Game of Thrones did a rare format break Sunday night by putting a song covered by a contemporary artist over its closing credits (hear it above).
Instead of Ramin Djawadi’s usual classical score, season 8, episode 2, “A Knight of the Seven Kingdoms,” featured Florence + the Machine covering “Jenny of Oldstones” from George R.R. Martin’s novels. Titled now “Jenny of Oldstones,” the somber track was sung in the show itself by Brienne’s squire Podrick (Daniel Portman), who regaled other heroes awaiting their fate on the eve of battle.
Florence + the Machine is the only artist to be featured in the final season of the hit HBO series after being personally approached by the show’s creators, longtime fans David Benioff and D.B. Weiss.
“We’ve always been huge fans of Florence’s music, and the season 2 trailer with her song ‘Seven Devils’ was possibly the most powerful we’ve ever had,” Benioff and Weiss said in a statement. “So the opportunity to hear her otherworldly voice on our show was always at the forefront of our minds. We’re still pleasantly shocked that she agreed to sing ‘Jenny of Oldstones,’ and we’re in love with the result.”
“When I first heard the song it sounded like a Celtic lullaby to me,” says lead singer Florence Welch. “Celtic music has always been in my blood, so I felt like I could do something with it. The magic and ritual in Game of Thrones, not to mention the costumes, have always appealed to me. I am honored to be a part of the final season.”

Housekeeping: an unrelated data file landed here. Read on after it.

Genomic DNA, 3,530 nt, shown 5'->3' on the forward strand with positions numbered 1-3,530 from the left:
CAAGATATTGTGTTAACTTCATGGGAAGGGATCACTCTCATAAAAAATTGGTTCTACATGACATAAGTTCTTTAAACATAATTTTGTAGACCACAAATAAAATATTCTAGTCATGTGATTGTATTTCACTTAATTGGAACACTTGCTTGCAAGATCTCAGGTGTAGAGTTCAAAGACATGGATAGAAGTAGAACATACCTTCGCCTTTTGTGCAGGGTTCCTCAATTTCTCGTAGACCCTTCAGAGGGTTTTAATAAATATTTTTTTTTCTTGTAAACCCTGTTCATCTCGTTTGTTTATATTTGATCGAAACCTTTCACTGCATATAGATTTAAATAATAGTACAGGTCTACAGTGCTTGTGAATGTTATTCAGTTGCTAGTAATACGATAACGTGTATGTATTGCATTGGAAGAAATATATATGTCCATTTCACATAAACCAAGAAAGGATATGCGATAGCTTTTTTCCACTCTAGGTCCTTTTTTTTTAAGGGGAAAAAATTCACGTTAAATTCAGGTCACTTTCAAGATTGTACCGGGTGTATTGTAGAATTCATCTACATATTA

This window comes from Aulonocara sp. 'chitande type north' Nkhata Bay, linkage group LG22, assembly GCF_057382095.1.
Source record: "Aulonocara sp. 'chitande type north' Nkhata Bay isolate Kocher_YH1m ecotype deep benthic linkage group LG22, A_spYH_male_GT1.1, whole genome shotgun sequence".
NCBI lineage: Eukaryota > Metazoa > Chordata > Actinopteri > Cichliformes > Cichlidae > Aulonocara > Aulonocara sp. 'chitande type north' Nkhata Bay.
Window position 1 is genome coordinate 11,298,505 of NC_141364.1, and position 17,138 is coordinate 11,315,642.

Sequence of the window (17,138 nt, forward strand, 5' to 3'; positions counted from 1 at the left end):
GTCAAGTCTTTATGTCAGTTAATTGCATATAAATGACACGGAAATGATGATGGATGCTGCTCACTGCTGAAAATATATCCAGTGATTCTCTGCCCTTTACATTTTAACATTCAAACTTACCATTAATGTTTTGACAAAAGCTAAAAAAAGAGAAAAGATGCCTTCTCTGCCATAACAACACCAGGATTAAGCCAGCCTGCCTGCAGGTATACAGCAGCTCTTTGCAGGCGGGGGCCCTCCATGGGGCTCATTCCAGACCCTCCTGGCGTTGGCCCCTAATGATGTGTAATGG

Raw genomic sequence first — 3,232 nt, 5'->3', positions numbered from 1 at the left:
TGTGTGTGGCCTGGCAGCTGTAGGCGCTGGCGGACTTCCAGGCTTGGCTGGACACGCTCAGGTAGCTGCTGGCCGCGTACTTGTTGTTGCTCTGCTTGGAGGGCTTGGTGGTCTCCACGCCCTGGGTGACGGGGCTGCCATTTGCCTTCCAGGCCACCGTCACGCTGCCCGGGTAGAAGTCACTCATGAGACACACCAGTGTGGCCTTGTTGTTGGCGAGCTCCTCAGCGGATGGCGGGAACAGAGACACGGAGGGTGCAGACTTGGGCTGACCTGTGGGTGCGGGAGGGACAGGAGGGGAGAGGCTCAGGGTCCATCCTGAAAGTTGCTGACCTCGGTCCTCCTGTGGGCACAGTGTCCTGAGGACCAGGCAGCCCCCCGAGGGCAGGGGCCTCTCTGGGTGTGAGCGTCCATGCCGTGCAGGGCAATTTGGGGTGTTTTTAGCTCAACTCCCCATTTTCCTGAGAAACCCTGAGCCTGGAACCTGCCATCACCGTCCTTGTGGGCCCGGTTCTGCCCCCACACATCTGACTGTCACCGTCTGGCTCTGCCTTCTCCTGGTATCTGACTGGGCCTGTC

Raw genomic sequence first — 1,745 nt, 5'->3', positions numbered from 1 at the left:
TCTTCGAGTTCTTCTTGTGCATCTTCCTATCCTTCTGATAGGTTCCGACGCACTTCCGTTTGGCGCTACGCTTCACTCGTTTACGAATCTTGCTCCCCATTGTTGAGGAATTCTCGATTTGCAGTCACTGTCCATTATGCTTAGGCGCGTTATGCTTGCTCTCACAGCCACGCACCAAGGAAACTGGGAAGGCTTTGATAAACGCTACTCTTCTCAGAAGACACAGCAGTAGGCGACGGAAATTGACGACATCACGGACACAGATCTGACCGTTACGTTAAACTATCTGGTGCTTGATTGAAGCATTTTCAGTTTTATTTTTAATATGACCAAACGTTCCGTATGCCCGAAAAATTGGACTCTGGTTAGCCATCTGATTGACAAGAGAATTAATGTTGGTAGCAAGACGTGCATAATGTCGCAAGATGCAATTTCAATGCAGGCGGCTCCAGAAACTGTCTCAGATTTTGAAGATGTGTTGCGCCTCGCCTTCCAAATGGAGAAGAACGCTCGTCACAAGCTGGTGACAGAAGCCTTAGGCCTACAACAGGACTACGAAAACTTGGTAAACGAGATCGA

The story behind the song might be relevant to the final season. It’s based on a Westrosi tale from many years ago about Prince Duncan Targaryen, who fell in love with a “strange, lovely, and mysterious” commoner named Jenny of Oldstones. The Prince, already betrothed to another, was forced to choose between inheriting the Iron Throne or his new love and chose to follow his heart, which led to a rebellion. “The Prince of Dragonflies [Duncan] loved Jenny of Oldstones so much he cast aside a crown, and Westeros paid the bride price in corpses.”
So it’s a tale of having to choose between ruling the Seven Kingdoms and love, which isn’t entirely unlike the dynamic brewing between Jon Snow and Daenerys Targaryen in the wake of the bombshell revelation that he’s heir to the Iron Throne.
More Game of Thrones season 8, episode 2, “A Knight of the Seven Kingdoms” coverage:
— Maisie Williams discusses her surprise Gendry scene: ‘At first, I thought it was a prank…’
— ‘Game of Thrones’ reveals big battle trailer for season 8, episode 3
— Game of Thrones: Emilia Clarke defends Dany’s reaction to Jon’s parentage
— Game of Thrones’ writer breaks down ‘play-like’ season 8, episode 2’s big scenes
— Deep-dive recap for “A Knight of the Seven Kingdoms”
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